Chapter Baker's Dozen
Scene One: Fond Farewell
Dawn turned out bright but cold. Denario shivered as he hitched up his travel pack and gazed to the east. Mist had settled over the hills. Thankfully, it didn't look magical. The haze in the air lingered only as a lining of silver over the tops of the rolling greens. By mid-morning, the sun would burn it away.
“Are you sure you don't want to take some wine?” Senli asked. She had carried a skin of it away from the party. It was too heavy, already a burden in her arms. Denario begrudged every ounce that he had packed.
“Thank you,” said Denario. He turned towards her and gave his bravest smile. “It's very kind. But no, I'll have a hard enough time on the hike without getting accidentally drunk. That's something I've done before on a surveying trip, I'm afraid.”
“I can't believe that Mistress Clumpi let us come to the gate with you.” Senli let the bag slump lower. “No one ever forbid me to come here but still ...”
Denario nodded. Every slave wanted to be free. Sometimes that's all they could think about. Perhaps Olga didn't understand the temptation of the open road or perhaps she all too rightly gaged that she had to trust her book keepers. She couldn't chase them down if they ran away.
The road that led out the gate quickly divided into three trails. One of them was wide enough for maybe two horses to pass and continued to the next hill, which the locals was called Blue Stone. After that came hills known as Cup and Tree Stump. Beyond those, Denario would have to ask the people who lived there for more hill names because no one in Pharts Bad bothered to keep track of things so far away. It was funny, Denario mused, how a day's march could seem too far to bother.
The accountant had already mapped out the land ahead of him. That is, he'd done as much of it as he could. He was sure to fill in details and expand his mapping efforts as he traveled. His journals and his log book sat at the top of the accounting bag slung around his waist. This was part of his journeyman experience, after all, and he intended to provide records of the area that were as good as any in the Oggli guild hall. No accountant had been here in hundreds of years. His contribution would be important.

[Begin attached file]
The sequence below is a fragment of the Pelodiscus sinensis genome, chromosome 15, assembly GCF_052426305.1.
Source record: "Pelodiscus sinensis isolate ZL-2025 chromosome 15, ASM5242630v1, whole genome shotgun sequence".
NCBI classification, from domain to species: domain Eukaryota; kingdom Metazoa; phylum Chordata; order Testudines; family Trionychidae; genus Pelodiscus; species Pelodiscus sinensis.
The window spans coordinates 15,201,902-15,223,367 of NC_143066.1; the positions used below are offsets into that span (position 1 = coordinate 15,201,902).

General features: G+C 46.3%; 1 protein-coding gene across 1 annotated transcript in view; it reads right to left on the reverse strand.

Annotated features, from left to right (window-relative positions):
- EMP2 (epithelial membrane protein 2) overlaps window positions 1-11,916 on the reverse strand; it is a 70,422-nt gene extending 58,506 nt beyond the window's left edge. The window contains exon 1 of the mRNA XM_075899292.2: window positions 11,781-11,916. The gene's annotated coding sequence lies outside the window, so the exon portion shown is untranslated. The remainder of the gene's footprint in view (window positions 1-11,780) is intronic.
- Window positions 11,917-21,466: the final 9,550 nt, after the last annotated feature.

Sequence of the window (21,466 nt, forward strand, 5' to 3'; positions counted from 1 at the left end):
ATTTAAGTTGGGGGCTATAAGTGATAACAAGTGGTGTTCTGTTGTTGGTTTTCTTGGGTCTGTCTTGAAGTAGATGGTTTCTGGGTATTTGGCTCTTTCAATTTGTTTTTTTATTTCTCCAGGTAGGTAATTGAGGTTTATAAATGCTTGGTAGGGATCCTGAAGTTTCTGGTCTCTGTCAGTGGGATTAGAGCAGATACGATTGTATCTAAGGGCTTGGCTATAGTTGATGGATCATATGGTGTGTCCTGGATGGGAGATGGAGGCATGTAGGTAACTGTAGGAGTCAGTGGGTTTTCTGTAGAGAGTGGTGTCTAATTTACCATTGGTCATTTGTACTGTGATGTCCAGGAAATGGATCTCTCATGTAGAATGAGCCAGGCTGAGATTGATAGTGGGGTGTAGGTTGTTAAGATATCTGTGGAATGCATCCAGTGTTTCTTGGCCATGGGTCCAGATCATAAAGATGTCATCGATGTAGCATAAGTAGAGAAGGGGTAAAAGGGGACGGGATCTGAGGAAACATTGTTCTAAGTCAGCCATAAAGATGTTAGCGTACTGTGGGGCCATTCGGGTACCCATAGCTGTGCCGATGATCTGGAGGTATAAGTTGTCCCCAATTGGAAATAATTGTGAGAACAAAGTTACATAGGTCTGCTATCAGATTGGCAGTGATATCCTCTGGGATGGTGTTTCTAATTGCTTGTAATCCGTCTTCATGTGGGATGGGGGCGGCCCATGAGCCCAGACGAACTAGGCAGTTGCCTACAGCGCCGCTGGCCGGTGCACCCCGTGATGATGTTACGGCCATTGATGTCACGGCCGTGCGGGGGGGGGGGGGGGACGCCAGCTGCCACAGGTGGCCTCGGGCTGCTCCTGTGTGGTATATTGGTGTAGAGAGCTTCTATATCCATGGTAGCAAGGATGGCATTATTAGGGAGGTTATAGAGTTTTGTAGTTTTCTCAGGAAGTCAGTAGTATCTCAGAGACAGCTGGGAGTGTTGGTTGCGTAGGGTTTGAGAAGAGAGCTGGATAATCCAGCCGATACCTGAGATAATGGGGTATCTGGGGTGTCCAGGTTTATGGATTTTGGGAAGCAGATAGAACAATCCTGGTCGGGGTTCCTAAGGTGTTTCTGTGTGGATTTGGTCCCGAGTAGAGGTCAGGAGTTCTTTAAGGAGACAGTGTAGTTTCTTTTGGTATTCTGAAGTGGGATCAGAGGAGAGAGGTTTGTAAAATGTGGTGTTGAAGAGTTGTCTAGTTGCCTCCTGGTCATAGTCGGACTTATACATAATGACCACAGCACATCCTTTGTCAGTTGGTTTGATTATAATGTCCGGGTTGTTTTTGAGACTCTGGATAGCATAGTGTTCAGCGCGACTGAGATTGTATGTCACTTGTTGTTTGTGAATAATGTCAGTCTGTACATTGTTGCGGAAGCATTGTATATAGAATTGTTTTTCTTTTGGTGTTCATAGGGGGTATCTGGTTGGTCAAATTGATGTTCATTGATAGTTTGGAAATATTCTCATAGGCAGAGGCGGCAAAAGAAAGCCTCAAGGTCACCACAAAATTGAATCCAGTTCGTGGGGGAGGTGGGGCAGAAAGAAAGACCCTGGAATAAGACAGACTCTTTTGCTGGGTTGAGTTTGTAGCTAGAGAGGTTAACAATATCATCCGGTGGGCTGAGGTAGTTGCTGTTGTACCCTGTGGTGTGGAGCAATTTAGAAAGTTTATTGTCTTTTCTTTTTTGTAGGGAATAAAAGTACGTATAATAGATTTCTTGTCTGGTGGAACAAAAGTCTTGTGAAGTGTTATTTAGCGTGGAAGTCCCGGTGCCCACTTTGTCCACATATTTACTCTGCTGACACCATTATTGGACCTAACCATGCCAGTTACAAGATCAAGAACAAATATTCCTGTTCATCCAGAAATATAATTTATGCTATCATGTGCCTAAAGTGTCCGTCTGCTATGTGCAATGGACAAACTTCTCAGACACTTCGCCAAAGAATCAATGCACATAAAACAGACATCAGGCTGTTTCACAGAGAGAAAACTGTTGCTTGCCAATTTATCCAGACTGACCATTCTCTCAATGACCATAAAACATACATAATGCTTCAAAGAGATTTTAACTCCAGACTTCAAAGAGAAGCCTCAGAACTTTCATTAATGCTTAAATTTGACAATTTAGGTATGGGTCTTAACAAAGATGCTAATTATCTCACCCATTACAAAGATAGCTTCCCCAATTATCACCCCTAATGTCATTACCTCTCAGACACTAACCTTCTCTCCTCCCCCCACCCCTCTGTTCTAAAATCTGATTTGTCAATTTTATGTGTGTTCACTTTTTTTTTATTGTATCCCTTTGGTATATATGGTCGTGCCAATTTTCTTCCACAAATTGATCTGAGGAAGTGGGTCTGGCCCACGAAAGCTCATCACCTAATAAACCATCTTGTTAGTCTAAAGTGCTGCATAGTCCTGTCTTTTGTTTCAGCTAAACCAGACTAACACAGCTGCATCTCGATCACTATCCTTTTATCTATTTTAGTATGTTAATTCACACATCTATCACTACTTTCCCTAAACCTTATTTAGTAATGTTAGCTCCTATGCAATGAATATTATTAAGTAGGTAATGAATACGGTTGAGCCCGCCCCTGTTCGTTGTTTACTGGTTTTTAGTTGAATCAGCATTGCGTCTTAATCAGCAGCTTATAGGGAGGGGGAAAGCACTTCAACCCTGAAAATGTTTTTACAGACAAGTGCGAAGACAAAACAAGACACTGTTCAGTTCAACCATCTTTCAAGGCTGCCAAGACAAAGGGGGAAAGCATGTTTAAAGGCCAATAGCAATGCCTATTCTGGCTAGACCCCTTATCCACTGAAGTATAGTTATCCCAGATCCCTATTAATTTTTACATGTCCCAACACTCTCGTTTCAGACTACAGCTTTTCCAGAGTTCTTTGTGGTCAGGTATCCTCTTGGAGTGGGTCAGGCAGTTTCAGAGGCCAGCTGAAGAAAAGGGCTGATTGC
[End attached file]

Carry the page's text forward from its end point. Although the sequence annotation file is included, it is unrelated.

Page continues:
He tied a canteen over his left shoulder and groaned at the added weight. He'd kept the heavy mail shirt because it was his best defense. Anyway, he wasn't any good at slipping it off or on. The leather armor over it kept him warm. The buckler served as a shield and he'd grown accustomed to his short sword. His spear doubled as a walking stick and he was pretty sure he could mount a theodolite on it if he needed to make surveys for his maps. In all his equipment, the only thing he felt might be useless to him was the hunting bow.
Since he'd never caught an animal in his snares, he kept the bow. He probably couldn't hunt with it. But he vowed to try. First, he'd have to learn to string it. So far he hadn't proved strong enough.
“It's good to see you so well equipped, master,” said Hummel. Senli nodded in agreement.
“Yes, I was just thinking that this bow might keep me from starving,” he replied. He didn't say that he thought he could trade it for food. “Hummel, I'd like a word with you before I go.”
“Of course, master.” The little man shuffled closer with a gait perhaps permanently crippled by years in leg irons. Senli backed up a few paces. She glanced westward, behind them, to the Haphnaught home. There, Mistress Haphnaught sat out on the porch in a rocking chair.